ADHD Organization: Problems And Solutions

Reviewed by Laura Angers, LPC

Published 12/10/2020

Organization is a fundamental part of life. Everybody needs some organization, whether for clothes, grocery shopping, appointments, a social life, or odds and ends. By becoming critically disorganized, many people can suffer. 

People who deal with ADHD are much more likely to have trouble with organization. By reading this article, you can go through some common causes and solutions for ADHD organization.

 

Woman in Brown T-shirt Standing in Front of Books

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What Is ADHD?

ADHD, which stands for Attention Deficit Hyperactivity Disorder, is a mental condition that revolves around the symptoms of impulsivity, hyperactivity, and inattentiveness. Symptoms show in many ways, but some of the most common difficulties include time management, organization, and employment and relationship issues. 

ADHD can be present at any age, and people with ADHD may deal with various issues. Yet, many people can lead full, productive, and rewarding lives despite their ADHD diagnosis. 

If you or a loved one wants to learn more about ADHD, consider taking a free and confidential diagnostic test: https://www.mind-diagnostics.org/adhd-test. You may be able to learn more to take the first steps toward getting the help you deserve. 

ADHD And Executive Functioning

Difficulties with executive functioning are the root of the ADHD person’s trouble with the organization. Suppose you have troubles with organization due to ADHD. In that case, it probably has something to do with executive functioning, and you may have related difficulties with areas like self-control, working memory, following directions, focusing, emotional health, and setting and attaining goals. 

The good news is that by working on one problem, you can help the other. For example, becoming more organized may indirectly help something else like setting and attaining goals. Or, you may find it easier to follow directions when you have the directions themselves well organized.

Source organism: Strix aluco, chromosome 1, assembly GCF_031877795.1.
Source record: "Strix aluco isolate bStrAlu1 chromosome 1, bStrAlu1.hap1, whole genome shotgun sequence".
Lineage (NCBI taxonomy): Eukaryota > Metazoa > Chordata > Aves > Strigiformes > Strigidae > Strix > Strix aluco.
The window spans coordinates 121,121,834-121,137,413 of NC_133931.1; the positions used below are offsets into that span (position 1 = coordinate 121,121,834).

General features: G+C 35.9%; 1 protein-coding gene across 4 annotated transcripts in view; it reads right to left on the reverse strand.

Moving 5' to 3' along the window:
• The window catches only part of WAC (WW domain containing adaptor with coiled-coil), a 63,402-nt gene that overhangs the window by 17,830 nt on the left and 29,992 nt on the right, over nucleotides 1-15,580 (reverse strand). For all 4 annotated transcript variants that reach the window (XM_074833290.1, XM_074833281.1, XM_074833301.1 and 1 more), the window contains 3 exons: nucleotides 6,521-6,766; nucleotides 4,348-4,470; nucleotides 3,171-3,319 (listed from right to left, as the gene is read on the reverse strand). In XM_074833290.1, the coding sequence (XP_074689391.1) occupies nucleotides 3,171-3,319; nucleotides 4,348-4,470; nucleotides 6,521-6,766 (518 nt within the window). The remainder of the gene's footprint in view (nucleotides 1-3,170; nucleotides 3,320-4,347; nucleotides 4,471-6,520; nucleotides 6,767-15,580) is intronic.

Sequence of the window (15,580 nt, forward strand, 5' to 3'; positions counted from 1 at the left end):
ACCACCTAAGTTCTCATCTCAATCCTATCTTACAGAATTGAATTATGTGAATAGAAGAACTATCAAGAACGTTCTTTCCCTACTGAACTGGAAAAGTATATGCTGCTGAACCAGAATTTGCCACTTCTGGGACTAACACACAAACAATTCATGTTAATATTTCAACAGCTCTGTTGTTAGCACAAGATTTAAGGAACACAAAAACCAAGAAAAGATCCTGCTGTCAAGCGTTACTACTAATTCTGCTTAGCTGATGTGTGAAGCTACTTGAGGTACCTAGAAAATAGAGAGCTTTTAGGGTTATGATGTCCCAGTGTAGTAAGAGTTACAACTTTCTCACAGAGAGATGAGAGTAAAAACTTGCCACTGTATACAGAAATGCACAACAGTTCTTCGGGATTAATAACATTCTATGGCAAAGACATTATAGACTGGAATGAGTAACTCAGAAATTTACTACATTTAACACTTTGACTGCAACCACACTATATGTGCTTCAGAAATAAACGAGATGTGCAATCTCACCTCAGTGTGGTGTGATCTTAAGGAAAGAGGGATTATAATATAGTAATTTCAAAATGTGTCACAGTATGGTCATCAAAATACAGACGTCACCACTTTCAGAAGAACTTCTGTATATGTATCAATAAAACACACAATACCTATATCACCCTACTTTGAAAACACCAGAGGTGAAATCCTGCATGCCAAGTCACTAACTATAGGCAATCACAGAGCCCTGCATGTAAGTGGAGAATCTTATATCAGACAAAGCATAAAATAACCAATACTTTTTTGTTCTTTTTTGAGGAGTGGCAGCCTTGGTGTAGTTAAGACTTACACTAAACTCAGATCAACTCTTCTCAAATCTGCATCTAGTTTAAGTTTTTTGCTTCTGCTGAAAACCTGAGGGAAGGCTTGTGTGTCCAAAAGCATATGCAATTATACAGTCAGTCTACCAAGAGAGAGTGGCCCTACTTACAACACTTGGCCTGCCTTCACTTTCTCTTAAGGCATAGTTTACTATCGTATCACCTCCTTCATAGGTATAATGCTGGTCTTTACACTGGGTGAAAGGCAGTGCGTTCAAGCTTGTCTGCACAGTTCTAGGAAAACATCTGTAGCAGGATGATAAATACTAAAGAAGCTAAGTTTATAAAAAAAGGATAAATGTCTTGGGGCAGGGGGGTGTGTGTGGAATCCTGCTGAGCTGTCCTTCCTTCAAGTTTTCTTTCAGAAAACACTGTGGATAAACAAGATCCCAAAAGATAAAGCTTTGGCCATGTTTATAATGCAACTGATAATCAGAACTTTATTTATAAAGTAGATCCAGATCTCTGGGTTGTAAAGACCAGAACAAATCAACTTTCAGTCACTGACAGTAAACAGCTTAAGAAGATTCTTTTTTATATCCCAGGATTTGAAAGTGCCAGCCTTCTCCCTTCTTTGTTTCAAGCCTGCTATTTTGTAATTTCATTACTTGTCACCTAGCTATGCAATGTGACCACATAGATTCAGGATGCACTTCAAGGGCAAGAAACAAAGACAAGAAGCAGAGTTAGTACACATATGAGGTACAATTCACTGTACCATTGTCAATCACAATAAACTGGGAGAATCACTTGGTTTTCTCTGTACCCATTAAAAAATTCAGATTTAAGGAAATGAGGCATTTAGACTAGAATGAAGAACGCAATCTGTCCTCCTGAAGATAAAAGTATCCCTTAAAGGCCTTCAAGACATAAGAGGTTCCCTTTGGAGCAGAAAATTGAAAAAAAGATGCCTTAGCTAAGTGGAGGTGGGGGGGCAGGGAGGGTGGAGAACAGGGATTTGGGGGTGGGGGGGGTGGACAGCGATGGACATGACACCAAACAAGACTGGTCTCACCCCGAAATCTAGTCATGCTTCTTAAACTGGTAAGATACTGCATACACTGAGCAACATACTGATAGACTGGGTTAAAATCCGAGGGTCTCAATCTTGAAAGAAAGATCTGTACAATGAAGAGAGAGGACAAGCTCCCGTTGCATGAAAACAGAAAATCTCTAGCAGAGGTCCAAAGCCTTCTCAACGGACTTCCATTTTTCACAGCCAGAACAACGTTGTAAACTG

While difficulties with executive functioning are sometimes reported to be the most challenging aspect of ADHD, working on organizational skills makes a major difference in the problem’s umbrella. 

If you have ADHD and wonder why you struggle to organize, look no further than executive functioning. The rest of the article is devoted to tips for ADHD organizations.

Make Schedules And Have Them Ready

The first tip is to make a ton of schedules and reminders. You can keep them on your cloud or in a notebook. Wherever it goes, make sure your schedules and reminders are ready for you to review. 

Many people have daily goals and tasks to quickly add notes for appointments that may be weeks or months ahead. People without ADHD may remember appointments without trouble, but people with ADHD often have trouble with working memory. In one ear, out the other. It is not a fault of character, just a quirk of the mind.

Accommodate yourself by always having something to write or type with. As soon as you schedule or are invited to something, make sure to record it. 

Crop young woman writing schedule in diary on sofa

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Make New Lists Often

A wonderful habit for ADHD organizations is to make new lists every day. See organization as an ongoing duty instead of an intermittent task. You can make to-do lists on organization every day. Like the schedules, you can update your to-do list when the time arises throughout the day. Many people find lists, particularly crossing things out, to be rewarding. 

By making and updating lists frequently, you can develop the habit of constant renewal. After all, organization requires upkeep more than anything else. 

Set A Timer On Indecisiveness And Decision Making

Many people with ADHD can spend days agonizing over simple decisions. Some people can decide the same issue in a matter of minutes, especially if it is a small matter such as “Should I go to that party next month?” Someone with ADHD could think about that every day, including the day of the party. 

This indecisiveness can seriously hurt your ability to stay organized and it goes along with the umbrella problem of difficulties with executive functioning. How can you plan your day, week, or month if you cannot make up your mind on where you will be, what you will be doing, or who you are doing it with? This can be a major part of disorganization.

One tip is to set a timer, and there are two ways of doing this. First, you can set a timer when you have to decide. With a deadline set by you, you can establish that your decision is final after a set point. This caps the worrying process.